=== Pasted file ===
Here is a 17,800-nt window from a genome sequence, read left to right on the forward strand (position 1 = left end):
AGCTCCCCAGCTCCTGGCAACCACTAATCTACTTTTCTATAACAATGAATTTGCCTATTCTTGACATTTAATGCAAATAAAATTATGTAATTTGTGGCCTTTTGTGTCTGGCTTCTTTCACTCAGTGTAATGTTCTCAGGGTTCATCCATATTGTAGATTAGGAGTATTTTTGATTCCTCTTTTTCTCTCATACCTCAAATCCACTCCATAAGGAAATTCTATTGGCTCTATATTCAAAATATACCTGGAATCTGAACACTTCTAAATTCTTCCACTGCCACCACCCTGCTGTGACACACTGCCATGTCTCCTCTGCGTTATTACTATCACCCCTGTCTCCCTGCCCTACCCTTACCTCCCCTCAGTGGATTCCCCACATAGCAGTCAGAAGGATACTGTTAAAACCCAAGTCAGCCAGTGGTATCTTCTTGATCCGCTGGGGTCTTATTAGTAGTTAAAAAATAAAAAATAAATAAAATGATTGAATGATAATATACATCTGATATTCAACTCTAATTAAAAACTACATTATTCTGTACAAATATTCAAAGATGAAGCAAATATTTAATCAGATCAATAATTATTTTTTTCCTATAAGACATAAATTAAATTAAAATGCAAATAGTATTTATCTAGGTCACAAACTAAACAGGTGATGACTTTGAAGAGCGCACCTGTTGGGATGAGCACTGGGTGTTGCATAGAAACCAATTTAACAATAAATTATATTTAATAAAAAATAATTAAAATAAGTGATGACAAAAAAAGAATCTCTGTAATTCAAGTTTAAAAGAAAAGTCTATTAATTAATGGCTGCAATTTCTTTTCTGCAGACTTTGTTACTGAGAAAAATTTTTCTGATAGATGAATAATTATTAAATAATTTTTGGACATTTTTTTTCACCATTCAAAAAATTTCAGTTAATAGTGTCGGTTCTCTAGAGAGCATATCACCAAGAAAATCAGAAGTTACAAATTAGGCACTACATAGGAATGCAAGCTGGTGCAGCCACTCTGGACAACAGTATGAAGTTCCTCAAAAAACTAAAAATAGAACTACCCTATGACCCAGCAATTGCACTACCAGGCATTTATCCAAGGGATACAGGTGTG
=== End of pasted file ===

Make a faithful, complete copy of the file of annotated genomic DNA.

Here is a 17,800-nt window from a genome sequence, read left to right on the forward strand (position 1 = left end):
AGCTCCCCAGCTCCTGGCAACCACTAATCTACTTTTCTATAACAATGAATTTGCCTATTCTTGACATTTAATGCAAATAAAATTATGTAATTTGTGGCCTTTTGTGTCTGGCTTCTTTCACTCAGTGTAATGTTCTCAGGGTTCATCCATATTGTAGATTAGGAGTATTTTTGATTCCTCTTTTTCTCTCATACCTCAAATCCACTCCATAAGGAAATTCTATTGGCTCTATATTCAAAATATACCTGGAATCTGAACACTTCTAAATTCTTCCACTGCCACCACCCTGCTGTGACACACTGCCATGTCTCCTCTGCGTTATTACTATCACCCCTGTCTCCCTGCCCTACCCTTACCTCCCCTCAGTGGATTCCCCACATAGCAGTCAGAAGGATACTGTTAAAACCCAAGTCAGCCAGTGGTATCTTCTTGATCCGCTGGGGTCTTATTAGTAGTTAAAAAATAAAAAATAAATAAAATGATTGAATGATAATATACATCTGATATTCAACTCTAATTAAAAACTACATTATTCTGTACAAATATTCAAAGATGAAGCAAATATTTAATCAGATCAATAATTATTTTTTTCCTATAAGACATAAATTAAATTAAAATGCAAATAGTATTTATCTAGGTCACAAACTAAACAGGTGATGACTTTGAAGAGCGCACCTGTTGGGATGAGCACTGGGTGTTGCATAGAAACCAATTTAACAATAAATTATATTTAATAAAAAATAATTAAAATAAGTGATGACAAAAAAAGAATCTCTGTAATTCAAGTTTAAAAGAAAAGTCTATTAATTAATGGCTGCAATTTCTTTTCTGCAGACTTTGTTACTGAGAAAAATTTTTCTGATAGATGAATAATTATTAAATAATTTTTGGACATTTTTTTTCACCATTCAAAAAATTTCAGTTAATAGTGTCGGTTCTCTAGAGAGCATATCACCAAGAAAATCAGAAGTTACAAATTAGGCACTACATAGGAATGCAAGCTGGTGCAGCCACTCTGGACAACAGTATGAAGTTCCTCAAAAAACTAAAAATAGAACTACCCTATGACCCAGCAATTGCACTACCAGGCATTTATCCAAGGGATACAGGTGTG